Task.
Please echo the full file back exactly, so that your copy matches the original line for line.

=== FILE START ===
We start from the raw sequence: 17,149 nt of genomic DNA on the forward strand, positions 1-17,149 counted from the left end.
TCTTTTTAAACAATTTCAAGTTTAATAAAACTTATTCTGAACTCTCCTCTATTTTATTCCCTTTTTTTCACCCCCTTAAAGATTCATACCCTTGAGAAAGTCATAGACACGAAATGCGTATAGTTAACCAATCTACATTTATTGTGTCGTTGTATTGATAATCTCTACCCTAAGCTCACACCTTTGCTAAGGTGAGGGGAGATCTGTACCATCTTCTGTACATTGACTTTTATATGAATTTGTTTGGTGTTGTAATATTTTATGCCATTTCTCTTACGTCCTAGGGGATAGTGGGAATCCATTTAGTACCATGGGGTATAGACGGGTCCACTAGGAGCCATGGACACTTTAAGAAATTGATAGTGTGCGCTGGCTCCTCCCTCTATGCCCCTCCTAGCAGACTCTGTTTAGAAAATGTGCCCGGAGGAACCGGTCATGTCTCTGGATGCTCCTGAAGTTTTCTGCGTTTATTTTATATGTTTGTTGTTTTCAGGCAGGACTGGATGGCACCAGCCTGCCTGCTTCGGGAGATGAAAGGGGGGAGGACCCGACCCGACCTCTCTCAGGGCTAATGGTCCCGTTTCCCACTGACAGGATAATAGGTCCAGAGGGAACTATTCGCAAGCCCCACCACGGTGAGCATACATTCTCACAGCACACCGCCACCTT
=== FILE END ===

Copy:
We start from the raw sequence: 17,149 nt of genomic DNA on the forward strand, positions 1-17,149 counted from the left end.
TCTTTTTAAACAATTTCAAGTTTAATAAAACTTATTCTGAACTCTCCTCTATTTTATTCCCTTTTTTTCACCCCCTTAAAGATTCATACCCTTGAGAAAGTCATAGACACGAAATGCGTATAGTTAACCAATCTACATTTATTGTGTCGTTGTATTGATAATCTCTACCCTAAGCTCACACCTTTGCTAAGGTGAGGGGAGATCTGTACCATCTTCTGTACATTGACTTTTATATGAATTTGTTTGGTGTTGTAATATTTTATGCCATTTCTCTTACGTCCTAGGGGATAGTGGGAATCCATTTAGTACCATGGGGTATAGACGGGTCCACTAGGAGCCATGGACACTTTAAGAAATTGATAGTGTGCGCTGGCTCCTCCCTCTATGCCCCTCCTAGCAGACTCTGTTTAGAAAATGTGCCCGGAGGAACCGGTCATGTCTCTGGATGCTCCTGAAGTTTTCTGCGTTTATTTTATATGTTTGTTGTTTTCAGGCAGGACTGGATGGCACCAGCCTGCCTGCTTCGGGAGATGAAAGGGGGGAGGACCCGACCCGACCTCTCTCAGGGCTAATGGTCCCGTTTCCCACTGACAGGATAATAGGTCCAGAGGGAACTATTCGCAAGCCCCACCACGGTGAGCATACATTCTCACAGCACACCGCCACCTT